Monday, April 17, 2006

National Report Emphasizes Importance of GIS in Education

April 14, 2006

ESRI and Partners Lead in Development and Delivery

Redlands, California—A new report from the National Research Council (NRC) stresses the importance of spatial thinking in everyone's life. Learning to Think Spatially: GIS as a Support System in the K–12 Curriculum recommends embedding spatial thinking across the K–12 curriculum. According to the report, geographic information system (GIS) technology can play a powerful role in promoting spatial thinking.

The study, supported by grants from the USGS, NASA, National Geographic Society Education Foundation, National Science Foundation, and ESRI, began in 2000 and brought together experts in geographic education and educational psychology. The panel heard from key organizations and individuals active in GIS education and outreach including instructors and curriculum developers who promote integrative and problem-based inquiry approaches to education. As constant proponents of the value of GIS and geographic inquiry in education, ESRI and a number of educators who use ESRI technology gave substantial input.

"A blue ribbon committee has validated the importance of spatial thinking in everyday life and recommended its inclusion across the curriculum in all grades," says Charlie Fitzpatrick, comanager of the ESRI K–12 Education Program for ESRI. "We continually witness the power of spatial analysis and the value of integrating data to explore situations and solve problems," echoes George Dailey, ESRI K–12 Education Program comanager for ESRI. "The process is the same, whether it's a fifth grader using the National Geographic MapMachine to look at earth science topics or a wildland fire expert tracking a blaze with ArcGIS."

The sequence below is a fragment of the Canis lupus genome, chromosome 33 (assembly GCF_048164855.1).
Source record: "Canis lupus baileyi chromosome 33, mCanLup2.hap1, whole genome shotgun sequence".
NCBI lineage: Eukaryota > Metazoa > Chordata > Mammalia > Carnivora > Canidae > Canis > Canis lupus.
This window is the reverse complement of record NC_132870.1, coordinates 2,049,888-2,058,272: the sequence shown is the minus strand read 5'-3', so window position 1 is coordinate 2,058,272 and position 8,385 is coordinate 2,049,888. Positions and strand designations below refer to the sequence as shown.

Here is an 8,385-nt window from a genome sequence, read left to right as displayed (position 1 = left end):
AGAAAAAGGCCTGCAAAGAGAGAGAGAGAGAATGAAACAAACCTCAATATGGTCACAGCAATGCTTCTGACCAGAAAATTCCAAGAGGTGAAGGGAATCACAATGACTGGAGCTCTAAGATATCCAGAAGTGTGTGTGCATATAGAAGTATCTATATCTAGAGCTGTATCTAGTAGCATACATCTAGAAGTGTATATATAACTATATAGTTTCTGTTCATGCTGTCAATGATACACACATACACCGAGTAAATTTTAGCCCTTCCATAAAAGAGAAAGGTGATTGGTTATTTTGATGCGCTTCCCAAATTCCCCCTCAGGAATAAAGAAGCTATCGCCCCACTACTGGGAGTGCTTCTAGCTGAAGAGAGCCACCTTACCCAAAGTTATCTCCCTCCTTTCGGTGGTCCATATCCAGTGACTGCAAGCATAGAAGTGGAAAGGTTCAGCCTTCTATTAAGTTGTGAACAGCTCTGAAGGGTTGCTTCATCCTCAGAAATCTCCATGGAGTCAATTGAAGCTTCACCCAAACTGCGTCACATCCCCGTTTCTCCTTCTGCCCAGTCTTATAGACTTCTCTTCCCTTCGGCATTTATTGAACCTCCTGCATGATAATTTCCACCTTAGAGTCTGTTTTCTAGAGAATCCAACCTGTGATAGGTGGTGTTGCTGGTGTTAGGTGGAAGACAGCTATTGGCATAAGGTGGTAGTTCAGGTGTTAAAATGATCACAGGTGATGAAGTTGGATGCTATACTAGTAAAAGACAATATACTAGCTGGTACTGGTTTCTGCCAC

Ultimately, the NRC report had six formal recommendations:

* There should be a national commitment to the systematic educational efforts necessary to meet the goal of spatial literacy.
* There should be a coordinated effort among GIS designers, psychologists, and educators to redesign GIS to accommodate the needs of the K–12 education community.
* A federation of GIS education partners should be established.
* Working in collaboration, GIS system designers, educational IT specialists, and teachers should develop guidelines for a model GIS-enabled school.
* Working in collaboration, representatives of colleges of education and GIS educators should establish guidelines for pre- and in-service teacher training programs for teaching spatial thinking using GIS, and develop a model standards-based curriculum for teaching about GIS.
* A research program should be developed to see whether or not an understanding of GIS improves academic achievement across the curriculum.

ESRI and its educational business partners are committed to expanding spatial literacy via GIS technology. Through the production of standards-based curriculum materials and skills-oriented training packages, support of teacher professional development, and enhancement of both standard software and education-specific software, ESRI and its partners already have years of experience working toward the recommendations in the NRC report.

For more information about the NRC report, visit www.esri.com/spatialthinking. For information about ESRI and GIS education, visit www.esri.com/k-12.

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